> I think there are two different discussions going on here. From looking
> at the fax out of a Bentley, and from the Moog chasis catalog, it seems
> that there are two parts that can fail: the mounting bushing, and the
> strut bearing.
> The mounting bushing is what is easily accesed from under the plastic cap
> in the engine compartment. The bearing looks as if it is under the plate
> itself, which cannot be gotten to from the engine compartment, and is
> "sandwiched" by the car's weight. What is DEFINATELY bad on mine is the
> strut mount or bushing, whatever you want to call it. I don't know how to
> test for a bad bearing. The bushing looks easy enough to replace, but the
> bearing looks as if it will require the removal of the strut assembly to
> get to. Yes? No?
I apologize for any confusion caused by my choice of terminology: what I've
been talking about is the strut mount. With a 4000, these are referred to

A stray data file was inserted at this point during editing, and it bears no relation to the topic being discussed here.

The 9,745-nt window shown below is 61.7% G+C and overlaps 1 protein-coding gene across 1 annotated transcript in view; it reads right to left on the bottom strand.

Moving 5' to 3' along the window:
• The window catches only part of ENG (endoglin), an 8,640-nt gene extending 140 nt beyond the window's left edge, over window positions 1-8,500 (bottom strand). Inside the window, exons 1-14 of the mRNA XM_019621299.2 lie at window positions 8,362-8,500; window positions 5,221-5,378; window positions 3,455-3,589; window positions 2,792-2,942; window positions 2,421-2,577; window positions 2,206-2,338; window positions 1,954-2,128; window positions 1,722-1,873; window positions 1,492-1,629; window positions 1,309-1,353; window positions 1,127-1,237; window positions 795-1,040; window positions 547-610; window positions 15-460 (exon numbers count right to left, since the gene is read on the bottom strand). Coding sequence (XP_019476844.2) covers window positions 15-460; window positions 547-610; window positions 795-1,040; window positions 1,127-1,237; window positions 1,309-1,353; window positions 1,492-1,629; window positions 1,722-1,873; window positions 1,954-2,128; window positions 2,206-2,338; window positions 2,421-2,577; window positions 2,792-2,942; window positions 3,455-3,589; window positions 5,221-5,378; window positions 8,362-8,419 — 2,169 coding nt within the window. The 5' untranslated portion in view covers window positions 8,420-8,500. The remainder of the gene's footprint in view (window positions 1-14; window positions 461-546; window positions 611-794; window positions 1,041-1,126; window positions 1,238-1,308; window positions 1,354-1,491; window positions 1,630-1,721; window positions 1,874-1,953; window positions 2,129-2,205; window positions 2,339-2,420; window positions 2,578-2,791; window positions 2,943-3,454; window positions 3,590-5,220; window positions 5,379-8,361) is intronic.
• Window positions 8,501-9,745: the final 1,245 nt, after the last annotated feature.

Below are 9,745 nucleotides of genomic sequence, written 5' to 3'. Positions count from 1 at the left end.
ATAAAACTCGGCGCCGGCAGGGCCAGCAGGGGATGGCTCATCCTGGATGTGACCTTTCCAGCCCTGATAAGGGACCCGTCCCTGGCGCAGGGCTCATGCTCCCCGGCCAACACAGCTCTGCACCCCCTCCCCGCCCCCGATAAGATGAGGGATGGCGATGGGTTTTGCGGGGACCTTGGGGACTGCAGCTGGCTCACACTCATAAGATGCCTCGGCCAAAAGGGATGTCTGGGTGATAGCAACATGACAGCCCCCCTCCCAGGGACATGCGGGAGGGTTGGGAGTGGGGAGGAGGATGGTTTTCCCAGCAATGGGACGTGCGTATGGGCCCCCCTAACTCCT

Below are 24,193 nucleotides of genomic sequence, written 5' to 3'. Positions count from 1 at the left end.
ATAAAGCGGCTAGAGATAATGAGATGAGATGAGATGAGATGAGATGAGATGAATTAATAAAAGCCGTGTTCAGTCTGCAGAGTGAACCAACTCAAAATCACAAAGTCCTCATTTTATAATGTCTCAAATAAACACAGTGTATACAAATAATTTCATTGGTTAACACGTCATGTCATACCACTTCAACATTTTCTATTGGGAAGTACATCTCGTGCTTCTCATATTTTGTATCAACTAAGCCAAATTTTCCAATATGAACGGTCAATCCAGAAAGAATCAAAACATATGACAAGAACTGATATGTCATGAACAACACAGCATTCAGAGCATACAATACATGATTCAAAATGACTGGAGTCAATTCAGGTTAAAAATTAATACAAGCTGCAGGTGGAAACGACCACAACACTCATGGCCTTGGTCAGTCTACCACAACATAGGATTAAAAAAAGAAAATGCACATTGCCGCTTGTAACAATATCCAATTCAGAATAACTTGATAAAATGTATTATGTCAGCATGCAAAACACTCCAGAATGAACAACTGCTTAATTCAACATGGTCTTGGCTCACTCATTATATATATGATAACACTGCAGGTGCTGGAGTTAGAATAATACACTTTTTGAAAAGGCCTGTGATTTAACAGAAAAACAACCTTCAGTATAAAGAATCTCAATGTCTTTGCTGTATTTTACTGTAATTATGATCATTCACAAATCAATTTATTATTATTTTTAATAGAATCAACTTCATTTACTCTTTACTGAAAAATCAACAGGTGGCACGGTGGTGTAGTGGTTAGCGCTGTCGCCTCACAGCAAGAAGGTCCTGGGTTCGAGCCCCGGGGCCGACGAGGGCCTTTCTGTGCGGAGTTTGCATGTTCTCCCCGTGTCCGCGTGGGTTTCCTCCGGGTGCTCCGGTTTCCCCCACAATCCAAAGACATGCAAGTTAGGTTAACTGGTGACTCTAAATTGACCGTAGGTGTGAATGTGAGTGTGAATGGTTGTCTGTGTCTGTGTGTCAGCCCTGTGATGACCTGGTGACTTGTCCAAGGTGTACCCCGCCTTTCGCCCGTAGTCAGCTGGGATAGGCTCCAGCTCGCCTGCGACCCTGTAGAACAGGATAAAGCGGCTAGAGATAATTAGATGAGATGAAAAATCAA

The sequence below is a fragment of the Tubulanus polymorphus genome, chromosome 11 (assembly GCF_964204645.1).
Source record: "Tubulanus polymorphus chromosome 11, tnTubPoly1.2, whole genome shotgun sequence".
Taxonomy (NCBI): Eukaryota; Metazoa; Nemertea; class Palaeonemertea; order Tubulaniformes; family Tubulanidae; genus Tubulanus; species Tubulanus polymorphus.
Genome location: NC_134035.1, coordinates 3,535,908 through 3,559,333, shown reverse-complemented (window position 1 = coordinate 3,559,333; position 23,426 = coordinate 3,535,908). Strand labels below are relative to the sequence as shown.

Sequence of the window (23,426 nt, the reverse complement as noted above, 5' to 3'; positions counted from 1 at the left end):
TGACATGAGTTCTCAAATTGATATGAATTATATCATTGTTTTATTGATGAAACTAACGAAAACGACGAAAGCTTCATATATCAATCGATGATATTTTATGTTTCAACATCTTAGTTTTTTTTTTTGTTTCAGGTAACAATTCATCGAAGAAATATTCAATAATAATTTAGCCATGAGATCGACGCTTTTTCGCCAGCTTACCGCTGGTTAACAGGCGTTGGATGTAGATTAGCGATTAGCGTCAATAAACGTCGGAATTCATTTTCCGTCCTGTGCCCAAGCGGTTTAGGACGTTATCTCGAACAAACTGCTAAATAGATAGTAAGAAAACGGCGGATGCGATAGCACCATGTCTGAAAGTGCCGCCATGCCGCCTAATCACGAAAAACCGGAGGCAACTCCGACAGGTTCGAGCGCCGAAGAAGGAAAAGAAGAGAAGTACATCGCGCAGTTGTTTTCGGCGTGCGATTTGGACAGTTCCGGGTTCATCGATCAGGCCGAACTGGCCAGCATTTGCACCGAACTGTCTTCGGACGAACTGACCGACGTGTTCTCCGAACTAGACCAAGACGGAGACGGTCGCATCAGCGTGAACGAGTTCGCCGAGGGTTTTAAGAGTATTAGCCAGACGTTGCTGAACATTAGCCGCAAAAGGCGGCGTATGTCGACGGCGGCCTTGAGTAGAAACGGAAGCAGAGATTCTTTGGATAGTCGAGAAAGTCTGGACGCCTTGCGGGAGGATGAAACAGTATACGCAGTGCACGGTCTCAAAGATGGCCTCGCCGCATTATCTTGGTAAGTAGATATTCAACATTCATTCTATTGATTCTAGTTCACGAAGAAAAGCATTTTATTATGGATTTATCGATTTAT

as "strut bearings," and since my experience with Audis has been more 4000
than 5000, my choice of words is understandable.
Anyway, the strut mount is easily replaced as described previously. If you
need to replace the strut bearing, though, you will need to dismantle and/or
remove the strut from the car in order to get access to it. I don't know of
any other way this can be done. Sorry.
The only guaranteed way to determine whether it needs replacement is to look
at it closely ... if the plastic races are cracked or any balls missing, the
decision is easy, although when you reflect on their (relatively) cheap cost
and the amount of work necessary to get to them, it's pretty easy to justify
replacing them every time the struts are apart if only for the peace-of-mind
this will provide.
/| | | |\ | |\ | | |\ | AudiDudi@delphi.com
/-| | | | | | = | | | | | | | Jeffrey Goggin
/ | |_| |/ | |/ |_| |/ | Scottsdale, Arizona